On January 29th, 2018, AI ExpoAfrica, launched the first ”Artificial Intelligence Convention” in Cape Town, South Africa. The promoters sold the event as ”the Fourth Industrial Revolution in full swing.”

”With emerging technology breakthroughs in AI now going mainstream, understanding the business opportunity has never been more paramount. We are therefore focusing on real-world trends driving the AI Economy in Africa, and seeking to build an AI Business focus across the continent.”

Aside from the potentially explosive market opportunities, AI is a rapidly growing field of technology with potentially significant implications for African security as well. New branches of the technology can now facilitate autonomous operations, lead to more informed military decision-making, and increase the speed and scale of military action.

As such, many nations are developing AI applications for a range of military functions. AI research is underway in the fields of intelligence collection, analysis, logistics, cyber-operations, communications, command and control, and in a variety of semi-autonomous and autonomous weapons and vehicles. Already, AI has been incorporated into military operations in both Iraq and Syria; and has been used by Western and Chinese governments to track ISIS, Niger-Delta Militants, and Boko Haram.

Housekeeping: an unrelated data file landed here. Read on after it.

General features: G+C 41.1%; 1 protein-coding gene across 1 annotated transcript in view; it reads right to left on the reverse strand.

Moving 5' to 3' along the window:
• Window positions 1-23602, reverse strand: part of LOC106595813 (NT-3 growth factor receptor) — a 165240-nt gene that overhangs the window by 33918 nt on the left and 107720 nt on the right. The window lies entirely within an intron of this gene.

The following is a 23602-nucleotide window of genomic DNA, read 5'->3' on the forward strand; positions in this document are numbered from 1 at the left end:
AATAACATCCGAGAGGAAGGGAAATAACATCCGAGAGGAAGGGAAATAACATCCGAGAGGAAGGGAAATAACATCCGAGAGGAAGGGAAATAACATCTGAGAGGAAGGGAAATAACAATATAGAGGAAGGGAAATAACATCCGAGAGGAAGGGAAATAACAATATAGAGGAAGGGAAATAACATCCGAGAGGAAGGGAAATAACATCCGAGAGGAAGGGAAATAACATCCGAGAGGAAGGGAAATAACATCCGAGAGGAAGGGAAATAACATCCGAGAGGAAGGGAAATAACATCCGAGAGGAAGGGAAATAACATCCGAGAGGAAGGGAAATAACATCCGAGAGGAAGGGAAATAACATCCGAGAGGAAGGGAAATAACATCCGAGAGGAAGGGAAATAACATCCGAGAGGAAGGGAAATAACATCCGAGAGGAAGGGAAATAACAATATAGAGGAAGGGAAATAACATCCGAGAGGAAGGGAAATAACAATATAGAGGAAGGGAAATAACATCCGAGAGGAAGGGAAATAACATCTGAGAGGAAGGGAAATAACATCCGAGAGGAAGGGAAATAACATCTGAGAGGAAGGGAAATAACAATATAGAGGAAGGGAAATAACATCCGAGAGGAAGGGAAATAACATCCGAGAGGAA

Potential international rivals, therefore, are creating pressure for African states to compete for innovative military AI applications. China is a leading competitor in this regard, releasing a plan in 2017 to capture the global lead in AI development by 2030; primarily focused on using AI to make faster decisions, and a variety of autonomous military vehicles. Russia is also active in military AI development, with a primary focus on drones and robotics.

However, although AI has the potential to impart several advantages in the military context, it may also introduce distinct challenges.

Firstly, AI on its own, or in the process of controlling a weapon, drone, or vehicle, will be unpredictable and vulnerable to unique forms of attack or manipulation.

AI technologies also present unique challenges for military integration, mainly because the bulk of AI development is happening in the commercial sector. Thus, many AI applications must undergo significant modification before being functional for the military.

Some cultural issues are also an impediment, as some private AI companies are reluctant to partner with Defense Ministries due to ethical concerns. Even within the government, there can be resistance to incorporating AI technology into existing weapons systems and processes.

As a result of these factors, analysts hold a broad range of opinions on how influential AI will be in future combat operations. While a small number believe the technology will have minimal impact, most believe that AI will have an evolutionary and revolutionary effect.